The removal of wasteful subsidies on PMS and forex have stopped the hemorrhage on our treasury and will ensure that government is on the path to sustainable financing with less dependence on CBN overdraft for public finance. While some of these measures have unfortunately created short-term pains for many people, we are confident that Nigerians will start to reap the benefits sooner rather than later.
By removing the subsidies, the government at all levels will have less need to keep borrowing to fund public spending while the savings will be channeled towards infrastructure and social services to reduce multidimensional poverty and build a competitive economy
In addition to the various interventions by the federal and subnational governments, more initiatives are being worked on in consultation with key stakeholders which are expected to have positive and more fundamental impacts on the people.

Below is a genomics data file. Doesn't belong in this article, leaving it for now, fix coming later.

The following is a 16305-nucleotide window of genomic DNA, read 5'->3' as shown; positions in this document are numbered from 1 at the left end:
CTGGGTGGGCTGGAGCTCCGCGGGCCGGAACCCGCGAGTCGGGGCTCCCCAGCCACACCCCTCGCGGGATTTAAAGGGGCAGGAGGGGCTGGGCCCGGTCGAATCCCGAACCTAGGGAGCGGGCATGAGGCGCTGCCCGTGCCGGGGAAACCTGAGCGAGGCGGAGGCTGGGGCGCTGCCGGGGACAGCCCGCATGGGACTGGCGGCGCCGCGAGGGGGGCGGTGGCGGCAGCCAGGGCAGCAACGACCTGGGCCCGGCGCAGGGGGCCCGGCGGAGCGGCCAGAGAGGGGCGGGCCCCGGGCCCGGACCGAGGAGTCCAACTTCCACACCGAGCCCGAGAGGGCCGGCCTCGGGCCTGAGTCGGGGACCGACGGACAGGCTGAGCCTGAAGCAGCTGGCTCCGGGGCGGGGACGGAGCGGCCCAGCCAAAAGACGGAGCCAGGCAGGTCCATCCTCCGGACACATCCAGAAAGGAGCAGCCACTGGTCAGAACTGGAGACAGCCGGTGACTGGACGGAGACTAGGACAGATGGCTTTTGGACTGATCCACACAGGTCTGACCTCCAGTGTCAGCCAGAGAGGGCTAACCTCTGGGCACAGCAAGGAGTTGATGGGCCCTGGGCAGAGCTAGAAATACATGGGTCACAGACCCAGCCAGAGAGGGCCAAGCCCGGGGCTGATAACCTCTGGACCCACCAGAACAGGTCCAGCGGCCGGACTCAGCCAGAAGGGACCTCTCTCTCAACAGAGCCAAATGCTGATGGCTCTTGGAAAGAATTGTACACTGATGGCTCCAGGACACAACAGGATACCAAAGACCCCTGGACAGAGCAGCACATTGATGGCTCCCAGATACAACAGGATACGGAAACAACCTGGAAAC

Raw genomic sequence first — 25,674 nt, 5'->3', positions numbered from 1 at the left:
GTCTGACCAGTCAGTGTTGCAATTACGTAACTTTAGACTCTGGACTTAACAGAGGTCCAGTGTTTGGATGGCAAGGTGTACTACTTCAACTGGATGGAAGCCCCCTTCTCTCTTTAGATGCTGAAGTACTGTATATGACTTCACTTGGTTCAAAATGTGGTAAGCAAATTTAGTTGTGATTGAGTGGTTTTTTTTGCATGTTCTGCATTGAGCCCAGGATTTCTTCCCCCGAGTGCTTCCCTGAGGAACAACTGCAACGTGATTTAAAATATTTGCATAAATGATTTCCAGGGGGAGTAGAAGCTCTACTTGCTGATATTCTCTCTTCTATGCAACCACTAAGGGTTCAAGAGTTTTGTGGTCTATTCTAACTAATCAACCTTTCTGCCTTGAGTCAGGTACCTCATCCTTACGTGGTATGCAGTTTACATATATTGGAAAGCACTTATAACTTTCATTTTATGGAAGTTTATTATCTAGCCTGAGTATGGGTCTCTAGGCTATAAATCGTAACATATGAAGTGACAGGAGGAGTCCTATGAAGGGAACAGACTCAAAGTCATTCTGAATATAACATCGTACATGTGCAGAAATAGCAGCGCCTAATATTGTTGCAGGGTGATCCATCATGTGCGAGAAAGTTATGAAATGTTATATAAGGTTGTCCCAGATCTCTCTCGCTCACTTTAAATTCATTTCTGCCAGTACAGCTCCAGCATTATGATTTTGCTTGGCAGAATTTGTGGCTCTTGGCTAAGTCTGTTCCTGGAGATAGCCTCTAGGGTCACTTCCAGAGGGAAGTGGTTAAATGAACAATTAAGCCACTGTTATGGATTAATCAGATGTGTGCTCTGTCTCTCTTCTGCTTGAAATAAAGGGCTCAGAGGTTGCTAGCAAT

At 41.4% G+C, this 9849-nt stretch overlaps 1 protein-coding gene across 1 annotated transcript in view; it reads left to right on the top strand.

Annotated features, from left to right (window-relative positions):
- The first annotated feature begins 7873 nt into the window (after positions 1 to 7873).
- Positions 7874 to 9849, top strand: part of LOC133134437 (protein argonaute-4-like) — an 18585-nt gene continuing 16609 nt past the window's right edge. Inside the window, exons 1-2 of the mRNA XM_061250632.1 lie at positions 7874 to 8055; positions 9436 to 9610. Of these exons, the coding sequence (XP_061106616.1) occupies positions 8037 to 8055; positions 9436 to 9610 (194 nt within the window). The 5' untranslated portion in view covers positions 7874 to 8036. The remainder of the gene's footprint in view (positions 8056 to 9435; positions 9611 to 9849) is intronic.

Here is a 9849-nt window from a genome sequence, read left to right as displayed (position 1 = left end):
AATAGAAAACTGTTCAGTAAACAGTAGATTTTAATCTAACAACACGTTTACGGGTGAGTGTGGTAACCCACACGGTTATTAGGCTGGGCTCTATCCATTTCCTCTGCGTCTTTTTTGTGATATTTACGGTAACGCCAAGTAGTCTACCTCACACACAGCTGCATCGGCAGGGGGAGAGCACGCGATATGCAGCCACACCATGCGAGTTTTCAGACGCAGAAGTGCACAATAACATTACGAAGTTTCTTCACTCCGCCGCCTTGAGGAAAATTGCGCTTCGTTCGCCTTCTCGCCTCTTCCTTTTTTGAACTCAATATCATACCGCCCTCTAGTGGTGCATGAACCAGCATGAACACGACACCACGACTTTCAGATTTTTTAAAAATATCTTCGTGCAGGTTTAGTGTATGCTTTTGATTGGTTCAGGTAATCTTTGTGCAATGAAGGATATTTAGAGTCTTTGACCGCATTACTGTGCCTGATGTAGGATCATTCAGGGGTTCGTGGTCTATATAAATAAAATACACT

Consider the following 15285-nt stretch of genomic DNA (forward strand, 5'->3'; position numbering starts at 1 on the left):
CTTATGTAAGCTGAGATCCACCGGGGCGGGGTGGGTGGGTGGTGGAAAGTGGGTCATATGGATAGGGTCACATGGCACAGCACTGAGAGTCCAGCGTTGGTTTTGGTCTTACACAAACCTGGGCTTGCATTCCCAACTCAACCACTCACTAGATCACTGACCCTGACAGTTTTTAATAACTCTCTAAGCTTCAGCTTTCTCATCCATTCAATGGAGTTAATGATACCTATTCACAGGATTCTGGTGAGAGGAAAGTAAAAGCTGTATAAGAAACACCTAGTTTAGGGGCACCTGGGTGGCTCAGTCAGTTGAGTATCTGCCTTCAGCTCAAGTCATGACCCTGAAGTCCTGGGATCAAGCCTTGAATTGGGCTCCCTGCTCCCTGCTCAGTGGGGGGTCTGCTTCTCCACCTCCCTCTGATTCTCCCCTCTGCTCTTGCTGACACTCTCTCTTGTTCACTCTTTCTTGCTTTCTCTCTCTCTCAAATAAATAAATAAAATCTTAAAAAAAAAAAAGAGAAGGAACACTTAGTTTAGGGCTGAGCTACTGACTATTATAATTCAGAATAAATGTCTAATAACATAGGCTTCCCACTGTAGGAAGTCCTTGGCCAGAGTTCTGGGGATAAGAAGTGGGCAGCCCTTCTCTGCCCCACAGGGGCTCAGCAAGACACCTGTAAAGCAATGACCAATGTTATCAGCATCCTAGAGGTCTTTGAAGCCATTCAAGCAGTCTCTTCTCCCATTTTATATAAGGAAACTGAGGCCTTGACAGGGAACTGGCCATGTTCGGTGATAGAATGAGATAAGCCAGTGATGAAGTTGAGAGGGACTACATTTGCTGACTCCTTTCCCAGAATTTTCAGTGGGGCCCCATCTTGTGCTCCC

What steps are being taken to diversify Nigeria’s revenue sources and reduce dependency on a single sector for income generation?
We believe that Nigeria is blessed if only we can improve our policy environment and enhance the efficiency of both the private and public sectors. This is one of the reasons why Mr. President recently approved the setting up of a Presidential Fiscal Policy and Tax Reforms Committee with eminent Nigerians from all spheres of the society to not only advise the government on the necessary reforms but also support the implementation.